Prior to the parliamentary vote for the approval of cabinet nominees, Iranian President Hassan Rouhani declared the country’s budget, for the current fiscal year, to be about $90.9 billion.
“Hard days are coming,” the president said addressing parliament on Sunday.
According to Rouhani, nearly half of the budget is earmarked for pension funds, subsidies and development funds, he also cited job creation as a major priority for his government. But, he also added that the top foreign policy priority was to prevent the nuclear deal from being dissolved by the United States.
"The most important job of our foreign minister is first to stand behind the JCPOA (Joint Comprehensive Plan of Action) and not to allow the U.S. and other enemies to succeed," Rouhani stated in parliament.
"Standing up for the JCPOA means standing up to Iran's enemies," he elaborated.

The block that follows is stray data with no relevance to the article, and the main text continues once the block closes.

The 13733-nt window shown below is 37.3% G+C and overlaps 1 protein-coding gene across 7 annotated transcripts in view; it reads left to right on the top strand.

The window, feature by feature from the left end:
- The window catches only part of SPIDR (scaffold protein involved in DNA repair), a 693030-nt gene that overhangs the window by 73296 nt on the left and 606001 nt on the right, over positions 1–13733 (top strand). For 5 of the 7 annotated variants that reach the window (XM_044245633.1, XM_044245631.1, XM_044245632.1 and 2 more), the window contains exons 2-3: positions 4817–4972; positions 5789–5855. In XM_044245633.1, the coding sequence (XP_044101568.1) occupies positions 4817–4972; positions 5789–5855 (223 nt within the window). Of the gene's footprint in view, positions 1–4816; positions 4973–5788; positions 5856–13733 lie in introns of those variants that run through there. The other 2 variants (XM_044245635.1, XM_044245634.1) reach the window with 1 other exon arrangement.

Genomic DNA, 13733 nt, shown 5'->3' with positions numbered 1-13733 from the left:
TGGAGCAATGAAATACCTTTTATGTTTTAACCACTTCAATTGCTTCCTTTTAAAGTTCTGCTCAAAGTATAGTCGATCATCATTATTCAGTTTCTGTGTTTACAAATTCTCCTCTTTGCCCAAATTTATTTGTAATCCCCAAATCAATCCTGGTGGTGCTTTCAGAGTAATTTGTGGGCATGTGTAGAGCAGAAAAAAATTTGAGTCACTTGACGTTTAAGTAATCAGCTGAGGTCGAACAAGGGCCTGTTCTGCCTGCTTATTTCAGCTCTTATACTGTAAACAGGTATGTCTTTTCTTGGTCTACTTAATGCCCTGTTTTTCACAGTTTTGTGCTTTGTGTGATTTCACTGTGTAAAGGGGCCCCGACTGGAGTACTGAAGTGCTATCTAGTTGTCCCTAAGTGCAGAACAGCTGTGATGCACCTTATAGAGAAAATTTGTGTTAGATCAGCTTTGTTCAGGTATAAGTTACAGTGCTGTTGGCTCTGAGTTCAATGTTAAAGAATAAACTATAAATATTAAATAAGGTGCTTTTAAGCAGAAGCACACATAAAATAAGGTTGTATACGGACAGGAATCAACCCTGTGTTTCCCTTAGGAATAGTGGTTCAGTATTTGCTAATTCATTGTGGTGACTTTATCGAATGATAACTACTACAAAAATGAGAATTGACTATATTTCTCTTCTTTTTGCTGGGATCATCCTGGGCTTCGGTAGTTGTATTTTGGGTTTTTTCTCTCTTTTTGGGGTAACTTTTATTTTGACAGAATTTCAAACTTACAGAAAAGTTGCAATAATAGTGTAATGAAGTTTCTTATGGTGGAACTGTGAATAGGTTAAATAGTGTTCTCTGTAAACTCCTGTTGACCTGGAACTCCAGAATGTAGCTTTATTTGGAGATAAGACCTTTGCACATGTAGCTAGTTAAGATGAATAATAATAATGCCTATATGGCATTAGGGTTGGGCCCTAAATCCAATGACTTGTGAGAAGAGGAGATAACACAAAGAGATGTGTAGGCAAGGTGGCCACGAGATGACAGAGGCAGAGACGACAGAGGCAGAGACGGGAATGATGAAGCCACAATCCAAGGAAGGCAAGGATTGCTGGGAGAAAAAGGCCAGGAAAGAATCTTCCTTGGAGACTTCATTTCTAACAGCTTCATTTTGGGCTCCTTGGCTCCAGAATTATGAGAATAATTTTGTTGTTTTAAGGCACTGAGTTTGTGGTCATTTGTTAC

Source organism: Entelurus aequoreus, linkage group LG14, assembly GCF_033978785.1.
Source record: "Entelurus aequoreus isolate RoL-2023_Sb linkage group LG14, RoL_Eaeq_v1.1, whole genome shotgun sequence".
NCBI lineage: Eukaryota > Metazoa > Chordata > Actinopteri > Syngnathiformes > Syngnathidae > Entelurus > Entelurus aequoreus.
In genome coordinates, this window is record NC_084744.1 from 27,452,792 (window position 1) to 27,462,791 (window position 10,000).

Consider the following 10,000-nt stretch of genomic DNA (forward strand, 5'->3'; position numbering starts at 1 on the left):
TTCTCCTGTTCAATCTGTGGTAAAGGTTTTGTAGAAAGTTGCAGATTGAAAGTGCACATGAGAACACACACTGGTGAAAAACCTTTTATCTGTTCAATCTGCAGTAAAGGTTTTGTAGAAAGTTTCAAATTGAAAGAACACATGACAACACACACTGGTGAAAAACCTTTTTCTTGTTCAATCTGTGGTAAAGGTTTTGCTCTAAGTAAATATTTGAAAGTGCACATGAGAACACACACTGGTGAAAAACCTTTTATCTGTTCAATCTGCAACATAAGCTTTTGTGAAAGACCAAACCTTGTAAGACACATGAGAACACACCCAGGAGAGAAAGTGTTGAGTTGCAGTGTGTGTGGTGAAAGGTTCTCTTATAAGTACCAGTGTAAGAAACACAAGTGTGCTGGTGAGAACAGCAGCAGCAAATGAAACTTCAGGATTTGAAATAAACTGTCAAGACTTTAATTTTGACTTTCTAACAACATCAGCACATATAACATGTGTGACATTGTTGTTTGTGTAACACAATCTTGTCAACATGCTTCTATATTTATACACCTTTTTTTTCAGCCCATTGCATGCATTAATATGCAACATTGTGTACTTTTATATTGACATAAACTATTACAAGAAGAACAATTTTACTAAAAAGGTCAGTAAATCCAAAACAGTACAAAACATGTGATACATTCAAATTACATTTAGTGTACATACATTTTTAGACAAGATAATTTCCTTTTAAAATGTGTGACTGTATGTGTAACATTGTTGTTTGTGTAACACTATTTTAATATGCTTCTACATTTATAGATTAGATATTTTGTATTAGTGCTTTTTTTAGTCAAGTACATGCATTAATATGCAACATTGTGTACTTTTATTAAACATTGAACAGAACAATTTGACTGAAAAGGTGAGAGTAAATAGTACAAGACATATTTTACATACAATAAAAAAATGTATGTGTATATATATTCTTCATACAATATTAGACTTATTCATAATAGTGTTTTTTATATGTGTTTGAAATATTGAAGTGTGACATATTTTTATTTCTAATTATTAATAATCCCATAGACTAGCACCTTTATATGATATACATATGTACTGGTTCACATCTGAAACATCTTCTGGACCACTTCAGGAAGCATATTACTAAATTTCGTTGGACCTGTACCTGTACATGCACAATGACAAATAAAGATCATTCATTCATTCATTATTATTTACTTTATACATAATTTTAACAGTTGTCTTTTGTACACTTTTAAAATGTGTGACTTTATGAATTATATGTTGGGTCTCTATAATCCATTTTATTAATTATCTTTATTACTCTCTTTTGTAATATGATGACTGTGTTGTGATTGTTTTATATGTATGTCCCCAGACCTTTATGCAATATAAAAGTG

Yet one week ago, the Iranian leader indicated that Middle Eastern country was ready to walk out on the nuclear deal if the United States continued to apply new sanctions.
But, he is now insisting that the deal remains intact as it is the most suitable route for development in moving forward.
"The second responsibility of the foreign ministry... is to get involved in economic activities. It should help attract foreign investment and technology," Rouhani said.
Rouhani, who is viewed as a moderate, began his second term earlier this month after a landslide victory in May. The Parliament approved 16 of the 18 candidates; one being rejected and another remains a yet-to-be-selected candidate - minister of sciences, researches and technology.
The votes were as follows:
The approved defence minister, for the first time in 25 years, is not affiliated with the Revolutionary Guard – a paramilitary force which reports solely to Supreme Leader Ayatollah Ali Khamenei.
Rejected candidate, Bitaraf, was criticized him for the absence of a plan to combat the long-standing drought and water crisis. His very narrow 133-132 vote win will likely be revisited in the future.
Though he vowed to continue his outreach to the world and to improve civil liberties at home, the president has faced criticism from reformists for not putting forward any female candidates for a ministerial position.